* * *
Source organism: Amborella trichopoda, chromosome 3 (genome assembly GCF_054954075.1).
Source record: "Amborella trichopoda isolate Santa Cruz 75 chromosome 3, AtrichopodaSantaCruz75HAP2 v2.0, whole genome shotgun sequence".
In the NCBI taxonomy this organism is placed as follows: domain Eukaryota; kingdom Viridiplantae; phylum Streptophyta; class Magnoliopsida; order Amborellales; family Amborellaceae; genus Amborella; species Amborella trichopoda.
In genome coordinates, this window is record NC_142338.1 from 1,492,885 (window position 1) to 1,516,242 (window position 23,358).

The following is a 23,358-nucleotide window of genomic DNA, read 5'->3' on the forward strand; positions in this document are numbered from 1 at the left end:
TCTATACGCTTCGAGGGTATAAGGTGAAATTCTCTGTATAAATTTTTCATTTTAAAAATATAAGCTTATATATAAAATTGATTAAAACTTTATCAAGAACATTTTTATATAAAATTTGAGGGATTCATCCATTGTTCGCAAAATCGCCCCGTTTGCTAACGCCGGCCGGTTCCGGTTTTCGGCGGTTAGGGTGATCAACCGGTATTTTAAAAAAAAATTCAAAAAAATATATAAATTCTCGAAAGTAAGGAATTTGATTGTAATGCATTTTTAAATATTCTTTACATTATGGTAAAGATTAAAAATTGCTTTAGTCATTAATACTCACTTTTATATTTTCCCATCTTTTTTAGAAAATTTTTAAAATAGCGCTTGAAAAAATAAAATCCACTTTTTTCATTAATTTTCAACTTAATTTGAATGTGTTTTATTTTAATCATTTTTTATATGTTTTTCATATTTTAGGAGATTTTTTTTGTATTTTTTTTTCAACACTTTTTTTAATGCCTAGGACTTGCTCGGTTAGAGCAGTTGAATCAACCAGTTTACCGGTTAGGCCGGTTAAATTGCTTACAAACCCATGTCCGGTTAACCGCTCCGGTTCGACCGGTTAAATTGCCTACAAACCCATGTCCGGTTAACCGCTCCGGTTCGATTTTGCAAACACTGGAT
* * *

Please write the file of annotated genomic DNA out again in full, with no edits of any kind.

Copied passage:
Source organism: Amborella trichopoda, chromosome 3 (genome assembly GCF_054954075.1).
Source record: "Amborella trichopoda isolate Santa Cruz 75 chromosome 3, AtrichopodaSantaCruz75HAP2 v2.0, whole genome shotgun sequence".
In the NCBI taxonomy this organism is placed as follows: domain Eukaryota; kingdom Viridiplantae; phylum Streptophyta; class Magnoliopsida; order Amborellales; family Amborellaceae; genus Amborella; species Amborella trichopoda.
In genome coordinates, this window is record NC_142338.1 from 1,492,885 (window position 1) to 1,516,242 (window position 23,358).

The following is a 23,358-nucleotide window of genomic DNA, read 5'->3' on the forward strand; positions in this document are numbered from 1 at the left end:
TCTATACGCTTCGAGGGTATAAGGTGAAATTCTCTGTATAAATTTTTCATTTTAAAAATATAAGCTTATATATAAAATTGATTAAAACTTTATCAAGAACATTTTTATATAAAATTTGAGGGATTCATCCATTGTTCGCAAAATCGCCCCGTTTGCTAACGCCGGCCGGTTCCGGTTTTCGGCGGTTAGGGTGATCAACCGGTATTTTAAAAAAAAATTCAAAAAAATATATAAATTCTCGAAAGTAAGGAATTTGATTGTAATGCATTTTTAAATATTCTTTACATTATGGTAAAGATTAAAAATTGCTTTAGTCATTAATACTCACTTTTATATTTTCCCATCTTTTTTAGAAAATTTTTAAAATAGCGCTTGAAAAAATAAAATCCACTTTTTTCATTAATTTTCAACTTAATTTGAATGTGTTTTATTTTAATCATTTTTTATATGTTTTTCATATTTTAGGAGATTTTTTTTGTATTTTTTTTTCAACACTTTTTTTAATGCCTAGGACTTGCTCGGTTAGAGCAGTTGAATCAACCAGTTTACCGGTTAGGCCGGTTAAATTGCTTACAAACCCATGTCCGGTTAACCGCTCCGGTTCGACCGGTTAAATTGCCTACAAACCCATGTCCGGTTAACCGCTCCGGTTCGATTTTGCAAACACTGGAT